• The silent butler crumb tray with no scraper made in Occupied Japan with the Empire State building and other NYC tourist attractions etched on it, goes in the box to take to an antique store, along with some other items she has had in the box for Lord knows how long and that will never be taken to an antique store in Mama’s lifetime but will continue to sit on the table until dozens more things are added to it after she is gone, perhaps to put on E-bay.

Unable to ever finish anything, about halfway through the table clean-off, Mama suddenly decides to move to the floor—the stated goal for the morning. A grocery bag with styrofoam cups and plates spilling out of it that she doesn’t know the origin of and another paper bag of my sister’s plastic champagne glasses are moved to the Goodwill side of the room. (The next day she says maybe the Methodist church would like the styrofoam cups, and they are removed from the Goodwill box.) There really isn’t much in front of the shelves, other than the aforementioned unmentioned rugs; and I make quick work of it without discussion.

We move to under the shelves. There is a narrow custom-made box (by Daddy I am sure, the king of perfectly-sized container making) full of the cardboard backs from tablets, posters with famous quotes on them, and several yellowed poster boards with calligraphy on them that she must have used for display when she gave talks on the national Ribbon Project for Peace of which she was Washington state’s coordinator in 1985. A collection of Weyerhaeuser and Sierra Club calendars completes the contents of the box. She doesn’t want the calendars or the posters, but “it hasn’t been very long ago that the Methodist church asked about a Ribbon Project presentation.” Right.

We go through a dish barrel, one of several left from our 1960 move. It contains items she had purchased over the years to give as gifts—obviously forgotten—including five pairs of really ugly socks with Mt. Rainier National Park printed on them along with a graphic of flowers or bears; alphabet magnets probably meant to be given to grandchildren who are now old enough to have children of their own; a disassembled three-dimensional puzzle with no picture or instructions to indicate what it is supposed to look like. We put them in the Christmas gift box. (Sorry, whoever gets the socks. Think of it as service to the cause: they are out of the house.) We empty a vintage Girl Scout cookie box of materials for a tissue paper “stained glass” project, putting the tissue with other tissue paper in another cabinet. We keep the box, which is fine with me—it is a classic! (Okay, I kept two things.)

Three hours later we quit; Mama is tired. The table is no less cluttered than before, but the boxes on the shelves can be accessed—not that she is likely to need to get to them again. She wants to leave everything out in the floor we had just worked to clear, so Dan the Man could vacuum. I sweep it and put the stuff back under the shelves. The next day she has Dan pull out the boxes and vacuum.

There are three things in the Goodwill box and a bag for recycling.

Two days later, while I am gone for the weekend, she is putting postage stamps on a mailing for my sister and needs a piece of the poster board I “threw out.” She can’t think of anything else to use to provide colored contrast under the white cards so she can see the corner for proper placement of the stamp. She tells Rebecca I threw out poster board and she knew she would need it. When she complains to me on Monday about my impulsive purging, I suggest she could have used the brown clip board that is next to her chair. Then Rebecca rails at me: “She said you threw out poster board! I buy poster board!”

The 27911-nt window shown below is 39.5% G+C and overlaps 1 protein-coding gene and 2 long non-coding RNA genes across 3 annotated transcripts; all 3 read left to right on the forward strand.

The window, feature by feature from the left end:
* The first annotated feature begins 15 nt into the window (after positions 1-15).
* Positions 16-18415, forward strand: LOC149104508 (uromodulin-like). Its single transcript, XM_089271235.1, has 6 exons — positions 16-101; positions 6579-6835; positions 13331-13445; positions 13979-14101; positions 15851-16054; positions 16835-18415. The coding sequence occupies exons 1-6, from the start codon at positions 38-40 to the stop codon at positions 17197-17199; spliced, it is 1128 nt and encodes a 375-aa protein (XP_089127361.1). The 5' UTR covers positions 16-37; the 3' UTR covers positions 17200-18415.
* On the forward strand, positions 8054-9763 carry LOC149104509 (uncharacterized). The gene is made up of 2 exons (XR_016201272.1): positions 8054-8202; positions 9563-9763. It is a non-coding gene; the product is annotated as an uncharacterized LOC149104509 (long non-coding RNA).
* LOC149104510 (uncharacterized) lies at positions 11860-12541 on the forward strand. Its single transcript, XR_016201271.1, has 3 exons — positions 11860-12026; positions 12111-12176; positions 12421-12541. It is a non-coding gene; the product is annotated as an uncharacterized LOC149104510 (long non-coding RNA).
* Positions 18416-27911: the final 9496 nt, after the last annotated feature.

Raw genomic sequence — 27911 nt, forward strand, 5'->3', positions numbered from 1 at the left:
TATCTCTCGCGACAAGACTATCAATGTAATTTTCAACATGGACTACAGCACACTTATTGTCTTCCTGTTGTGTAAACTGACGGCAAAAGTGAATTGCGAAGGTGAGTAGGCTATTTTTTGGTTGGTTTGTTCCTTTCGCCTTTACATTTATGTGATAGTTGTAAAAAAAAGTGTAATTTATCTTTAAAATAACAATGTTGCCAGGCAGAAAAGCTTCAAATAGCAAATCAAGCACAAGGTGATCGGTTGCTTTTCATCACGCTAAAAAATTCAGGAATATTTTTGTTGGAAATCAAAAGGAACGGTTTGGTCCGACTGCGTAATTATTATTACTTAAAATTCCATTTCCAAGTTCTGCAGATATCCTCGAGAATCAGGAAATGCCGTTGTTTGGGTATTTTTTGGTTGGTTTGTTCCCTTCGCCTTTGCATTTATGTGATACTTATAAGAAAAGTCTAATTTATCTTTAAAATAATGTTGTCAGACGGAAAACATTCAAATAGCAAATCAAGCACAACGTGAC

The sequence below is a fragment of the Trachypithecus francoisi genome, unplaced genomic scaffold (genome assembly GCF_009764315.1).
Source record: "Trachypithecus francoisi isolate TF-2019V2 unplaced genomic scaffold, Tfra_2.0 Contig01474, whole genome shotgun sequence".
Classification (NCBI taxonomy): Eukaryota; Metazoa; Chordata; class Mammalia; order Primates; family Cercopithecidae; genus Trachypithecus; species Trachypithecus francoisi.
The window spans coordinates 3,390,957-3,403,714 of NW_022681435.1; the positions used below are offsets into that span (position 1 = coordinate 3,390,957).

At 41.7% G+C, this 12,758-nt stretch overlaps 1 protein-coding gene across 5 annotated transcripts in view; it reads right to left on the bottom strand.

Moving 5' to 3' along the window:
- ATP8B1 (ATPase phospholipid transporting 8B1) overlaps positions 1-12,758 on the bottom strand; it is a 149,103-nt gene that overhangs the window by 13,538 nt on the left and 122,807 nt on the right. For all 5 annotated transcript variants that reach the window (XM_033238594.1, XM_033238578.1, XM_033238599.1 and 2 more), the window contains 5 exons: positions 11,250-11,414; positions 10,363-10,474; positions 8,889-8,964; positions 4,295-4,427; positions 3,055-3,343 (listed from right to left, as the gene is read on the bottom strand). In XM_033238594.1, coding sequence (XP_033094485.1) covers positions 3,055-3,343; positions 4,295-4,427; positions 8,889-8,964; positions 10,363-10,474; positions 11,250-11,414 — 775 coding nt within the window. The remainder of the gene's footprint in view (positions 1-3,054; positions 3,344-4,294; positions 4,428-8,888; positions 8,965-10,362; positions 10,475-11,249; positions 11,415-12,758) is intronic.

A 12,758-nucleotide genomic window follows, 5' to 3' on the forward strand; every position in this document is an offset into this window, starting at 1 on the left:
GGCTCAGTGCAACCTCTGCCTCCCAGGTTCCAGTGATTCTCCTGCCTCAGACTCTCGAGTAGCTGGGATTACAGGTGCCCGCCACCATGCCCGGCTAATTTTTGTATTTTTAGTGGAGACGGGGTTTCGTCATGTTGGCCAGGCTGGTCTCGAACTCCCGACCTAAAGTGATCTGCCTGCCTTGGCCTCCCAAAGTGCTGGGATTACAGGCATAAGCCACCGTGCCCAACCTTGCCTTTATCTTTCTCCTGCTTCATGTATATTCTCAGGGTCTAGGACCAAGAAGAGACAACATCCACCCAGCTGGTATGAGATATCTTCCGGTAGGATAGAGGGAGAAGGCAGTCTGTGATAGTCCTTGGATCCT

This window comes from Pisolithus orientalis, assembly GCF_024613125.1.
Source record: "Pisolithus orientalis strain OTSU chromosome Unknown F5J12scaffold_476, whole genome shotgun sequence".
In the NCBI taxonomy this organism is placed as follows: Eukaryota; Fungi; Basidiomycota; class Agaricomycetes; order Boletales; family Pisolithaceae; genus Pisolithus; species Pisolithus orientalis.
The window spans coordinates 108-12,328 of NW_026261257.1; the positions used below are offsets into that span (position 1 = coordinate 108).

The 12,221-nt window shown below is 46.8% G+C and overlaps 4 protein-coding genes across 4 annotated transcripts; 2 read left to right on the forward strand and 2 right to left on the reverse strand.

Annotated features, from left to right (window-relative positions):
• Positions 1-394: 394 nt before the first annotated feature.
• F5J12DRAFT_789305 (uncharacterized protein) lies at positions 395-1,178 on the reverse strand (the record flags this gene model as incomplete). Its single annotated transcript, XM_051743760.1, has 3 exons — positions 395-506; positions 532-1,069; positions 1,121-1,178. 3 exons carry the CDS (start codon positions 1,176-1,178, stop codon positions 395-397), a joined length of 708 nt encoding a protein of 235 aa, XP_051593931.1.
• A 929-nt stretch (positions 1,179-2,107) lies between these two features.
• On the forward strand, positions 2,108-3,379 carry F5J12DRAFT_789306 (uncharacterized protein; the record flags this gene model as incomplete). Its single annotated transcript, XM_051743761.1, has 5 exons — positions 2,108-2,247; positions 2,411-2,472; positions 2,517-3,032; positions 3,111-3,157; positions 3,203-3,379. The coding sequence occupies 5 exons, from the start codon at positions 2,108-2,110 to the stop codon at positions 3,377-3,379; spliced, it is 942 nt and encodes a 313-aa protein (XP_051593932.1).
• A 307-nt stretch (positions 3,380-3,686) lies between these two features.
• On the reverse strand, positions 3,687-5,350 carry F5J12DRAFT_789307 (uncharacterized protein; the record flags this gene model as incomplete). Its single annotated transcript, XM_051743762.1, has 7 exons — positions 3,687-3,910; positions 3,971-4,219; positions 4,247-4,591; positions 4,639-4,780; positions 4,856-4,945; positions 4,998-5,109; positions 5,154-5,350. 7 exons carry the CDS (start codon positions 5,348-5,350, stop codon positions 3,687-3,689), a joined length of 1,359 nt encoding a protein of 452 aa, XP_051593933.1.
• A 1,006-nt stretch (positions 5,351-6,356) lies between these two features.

They were posters, not poster board. And they were white, not colored. And had we not been “moving stuff around,” Mama never would have (mis)remembered things that have been there for decades, and she would have found something else to use—as she has in the past. And saving things for 40 years because someday they might have a use is how this house got too full of stuff to have space to use said items.

Also, I didn’t throw them away.

60 years of my accumulated belongings fit into a 10×10 storage unit, plus a few additional pieces of furniture, when I moved here last year. I’m ready to go through it and make it fit into a closet.

*pack rat syndrome

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10 thoughts on “in which i come to a better understanding of pacratitis*…

  1. I feel your pain. I moved 20 boxes of books for Dad downstairs so he could sort through (and get rid of) them.
    Months later I moved them ALL back upstairs. A few months after that, upon a request to move them yet again, I refused! When we cleaned out the house readying it for sale, my brothers and I took 40 boxes of books to Powells. This inspires me to get back to my own decluttering project.

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      • For you and your sisters, too, it’s definitely not too long because it’s hilarious and every detail is a memory. I have to say I was sympathetic with her wanting to make her own decisions. Except she didn’t actually make any, so that doesn’t work. I see, reading it again, that you didn’t say the clock hadn’t been used. Somehow that got into my head. I think you should just sneak the dried paint and Drano etc. out of the house. She won’t know. :>o

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      • JAS, Believe me, I have thought about just getting rid of this and that and she would never know. However, unlike Mama, I don’t have much interest in doing things part way. I can’t find satisfaction in doing a tiny bit of a bigger task. I’m kind of an all or nothing person. Writing that, I just flashed back to when I would clean Emma’s disaster of a bedroom while she was at school. She would come home and be amazed; and exclaim, “I’m going to keep it this way FOREVER!” I think I want that from Mama. I want to clean it all up and have her be so excited. Never has happened; never will happen. Thank God for Emma.

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  2. I am working on getting stuff out of my area…it is sometimes quite hard to realize, “I really don’t need that!!!” Thanks for sharing your time with mom…I never had that with my mom, bless my brother for being there 4 last years of her life. Family members certainly can be saints!!